- Middle East/North Africa
In a mounting war of narratives between the Muslim Brotherhood and the opposition to President Mohamed Morsy, activists exposed incidents of abduction and torture at the hands of Brotherhood followers during a press conference Wednesday, titled “Testimonies from Ettehadiya.”
Opposition protesters recounted the violent events that erupted on 5 December when the president’s Islamist supporters descended on their sit-in outside the presidential palace against Morsy’s decisions.
“They stood on my face and bounced on my chest,” said Yehia Zakaria Negm, a former diplomat who resigned in 2005 and one of the captives taken by Muslim Brotherhood supporters during the bloody clashes. He said Muslim Brotherhood doctors refused to give him medical care and told him they were prohibited by the supreme guide from attending to him.
“The female doctor kicked me several times in the back,” he said.
Ola Shahba, a member of the Socialist Popular Alliance Party, said she was also abducted along with her colleague Ramy Sabry during the clashes, sexually assaulted and kept at a kiosk by one of the palace gates.
“I was asked about the embassy I work with and the money I receive from foreign entities,” explained the young woman, who said Brotherhood supporters accused her of carrying bottles of Molotov cocktails.
“The police and the Central Security Forces supervised and blessed the abduction of civilians by other civilians,” she added.
Activist Shady Basyouni was held in captivity for two days until he was released by his unknown kidnappers.
“After being drugged, I woke up in a tent gagged and handcuffed,” explained Basyouni, who said he was blindfolded at all times but was allowed to send some messages.
“I sent a message to [activist] Mona Seif and to my best friend to let them know I was kidnapped.” On Friday, Basyouni was taken to Falaki Square and was told to walk straight forward and not look behind him after the blindfold was removed.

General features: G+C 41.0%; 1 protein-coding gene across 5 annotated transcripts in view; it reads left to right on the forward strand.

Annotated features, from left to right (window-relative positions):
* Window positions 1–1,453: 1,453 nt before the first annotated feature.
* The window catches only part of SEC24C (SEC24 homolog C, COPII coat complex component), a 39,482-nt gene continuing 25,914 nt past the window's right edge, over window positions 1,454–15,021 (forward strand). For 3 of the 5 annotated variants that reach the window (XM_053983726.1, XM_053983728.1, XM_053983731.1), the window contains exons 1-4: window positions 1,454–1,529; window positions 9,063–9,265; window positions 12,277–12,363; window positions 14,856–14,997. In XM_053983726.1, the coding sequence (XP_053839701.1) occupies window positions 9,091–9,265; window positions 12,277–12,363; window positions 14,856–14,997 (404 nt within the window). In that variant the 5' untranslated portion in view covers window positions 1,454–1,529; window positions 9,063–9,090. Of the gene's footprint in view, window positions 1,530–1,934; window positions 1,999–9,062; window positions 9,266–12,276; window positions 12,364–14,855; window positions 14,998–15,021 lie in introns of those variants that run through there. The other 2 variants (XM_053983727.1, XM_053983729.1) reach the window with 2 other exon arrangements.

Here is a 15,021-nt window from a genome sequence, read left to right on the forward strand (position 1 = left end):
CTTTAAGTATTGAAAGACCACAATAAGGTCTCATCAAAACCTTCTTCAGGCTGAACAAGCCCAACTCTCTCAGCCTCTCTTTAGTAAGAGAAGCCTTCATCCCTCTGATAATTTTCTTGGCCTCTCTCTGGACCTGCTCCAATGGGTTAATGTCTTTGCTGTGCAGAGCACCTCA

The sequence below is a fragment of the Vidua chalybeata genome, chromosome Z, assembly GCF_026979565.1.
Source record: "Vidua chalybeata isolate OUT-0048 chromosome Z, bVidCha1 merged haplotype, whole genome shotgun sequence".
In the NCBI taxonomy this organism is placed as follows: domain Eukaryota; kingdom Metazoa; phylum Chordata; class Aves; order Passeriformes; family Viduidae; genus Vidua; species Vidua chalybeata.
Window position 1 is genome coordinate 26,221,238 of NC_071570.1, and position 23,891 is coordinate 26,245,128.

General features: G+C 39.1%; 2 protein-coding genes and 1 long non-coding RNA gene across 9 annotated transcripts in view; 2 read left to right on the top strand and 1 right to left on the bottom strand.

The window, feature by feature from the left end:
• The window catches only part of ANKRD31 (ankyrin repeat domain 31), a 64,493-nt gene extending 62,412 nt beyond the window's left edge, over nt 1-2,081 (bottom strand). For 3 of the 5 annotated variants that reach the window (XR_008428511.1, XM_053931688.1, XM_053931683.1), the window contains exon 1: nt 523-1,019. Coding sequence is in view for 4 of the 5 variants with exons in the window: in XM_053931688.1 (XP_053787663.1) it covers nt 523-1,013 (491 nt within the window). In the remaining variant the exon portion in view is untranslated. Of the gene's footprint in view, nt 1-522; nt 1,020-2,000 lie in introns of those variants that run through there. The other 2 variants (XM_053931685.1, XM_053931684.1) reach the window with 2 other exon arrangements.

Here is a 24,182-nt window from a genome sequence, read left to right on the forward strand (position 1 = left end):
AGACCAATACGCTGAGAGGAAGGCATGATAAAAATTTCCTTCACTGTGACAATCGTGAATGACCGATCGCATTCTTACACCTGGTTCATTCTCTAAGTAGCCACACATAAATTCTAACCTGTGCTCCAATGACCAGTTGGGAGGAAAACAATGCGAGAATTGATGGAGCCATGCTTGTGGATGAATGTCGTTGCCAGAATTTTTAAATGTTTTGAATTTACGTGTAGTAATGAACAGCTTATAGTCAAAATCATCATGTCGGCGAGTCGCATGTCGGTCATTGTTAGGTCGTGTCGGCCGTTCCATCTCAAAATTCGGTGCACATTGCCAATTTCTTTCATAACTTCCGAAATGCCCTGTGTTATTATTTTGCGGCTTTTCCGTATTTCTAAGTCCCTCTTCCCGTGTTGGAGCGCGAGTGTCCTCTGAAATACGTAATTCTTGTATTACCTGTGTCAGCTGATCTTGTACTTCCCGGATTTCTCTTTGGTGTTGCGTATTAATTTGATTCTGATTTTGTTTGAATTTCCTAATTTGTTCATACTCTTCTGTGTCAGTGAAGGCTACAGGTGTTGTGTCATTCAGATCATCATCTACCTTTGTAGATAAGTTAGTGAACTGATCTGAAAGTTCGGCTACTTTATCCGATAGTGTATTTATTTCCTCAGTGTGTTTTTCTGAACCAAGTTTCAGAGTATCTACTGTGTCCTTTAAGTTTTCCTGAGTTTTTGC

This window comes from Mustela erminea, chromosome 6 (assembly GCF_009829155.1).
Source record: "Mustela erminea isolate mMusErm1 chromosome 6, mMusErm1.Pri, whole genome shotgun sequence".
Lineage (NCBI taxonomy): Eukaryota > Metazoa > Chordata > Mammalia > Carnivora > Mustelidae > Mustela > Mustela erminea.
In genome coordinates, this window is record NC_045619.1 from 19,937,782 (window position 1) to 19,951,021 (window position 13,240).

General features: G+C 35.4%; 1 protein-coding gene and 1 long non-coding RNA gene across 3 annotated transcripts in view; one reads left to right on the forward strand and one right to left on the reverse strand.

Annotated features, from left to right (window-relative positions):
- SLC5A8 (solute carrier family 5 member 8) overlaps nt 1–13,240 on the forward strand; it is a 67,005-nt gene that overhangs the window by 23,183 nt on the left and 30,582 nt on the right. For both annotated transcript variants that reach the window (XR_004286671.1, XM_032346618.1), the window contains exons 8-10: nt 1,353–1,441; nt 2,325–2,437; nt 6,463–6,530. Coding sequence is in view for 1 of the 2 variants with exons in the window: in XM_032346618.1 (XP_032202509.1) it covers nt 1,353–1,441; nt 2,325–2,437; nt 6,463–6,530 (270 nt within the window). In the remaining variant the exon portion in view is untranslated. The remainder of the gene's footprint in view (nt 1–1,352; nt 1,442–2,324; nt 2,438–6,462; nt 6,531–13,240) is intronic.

Most of the detainees were stripped of their belongings, cell phones and clothing and were help in captivity in their underwear. Many were injured and stabbed during the clashes. Shady Hussein, a 19-year-old student, had 106 birdshot pellets in his body. Hussein was refused by five hospitals before he was finally treated at Al-Oyoun International Hospital.
“I still have two pellets inside my left eye a millimeter away from the nerve,” he said.
Muslim Brotherhood officials repeatedly denied these allegations to the media. In a recent report by the New York Times, senior Brotherhood leader Gehad al-Haddad insisted that “thugs” and “third party” individuals infiltrated both camps and caused the bloodshed.
Key speakers during the opposition press conference declared that many of those tortured or detained are now being contacted by authorities investigating the incidents.
After having released all those arrested following the clashes, East Cairo Prosecution head Mostafa Khater was transferred to the significantly quieter city of Beni Suef by Prosecutor General Talaat Abdallah, who was appointed by Morsy in late November to replace Mubarak-era appointee Abdel Meguid Mahmoud. The move was condemned as an interference from the president in judicial affairs, as the executive office traditionally does not have the power to remove judicial authorities by decree.
Khater’s transfer was reversed after a number of prosecutors threatened to strike in response to Abdallah’s decision.
As the press conference was unfolding inside the Journalists Syndicate, outside its gates, hundreds of journalists and activists gathered to mourn the death of Al-Fagr photojournalist Al-Husseini Abu Deif. Abu Deif was shot in the head during the clashes and died a week later on Wednesday from his injuries. The crowd chanted and called for justice and a death sentence for the president. Many of them were crying as they held posters of their colleague.
The death of Abu Deif has also been a subject of contested narratives.
On Wednesday, the Freedom and Justice website accused the National Salvation Front, an ad-hoc coalition of opposition groups, of killing Abu Deif. They also claimed that the photojournalist was present amid the ranks of the Brotherhood when he was shot from the opponents’ side.
In response, Mona Seif compiled a series of tweets by Abu Deif before he went to the clashes. One of his tweets, posted as screenshots on a Facebook note, read, “To each revolutionary defending the truth, if you find a Muslim Brother raising a knife or a gun in your face, telling you that you are an apostate, respond by saying ‘God is great and the revolution is bigger than your gang.’”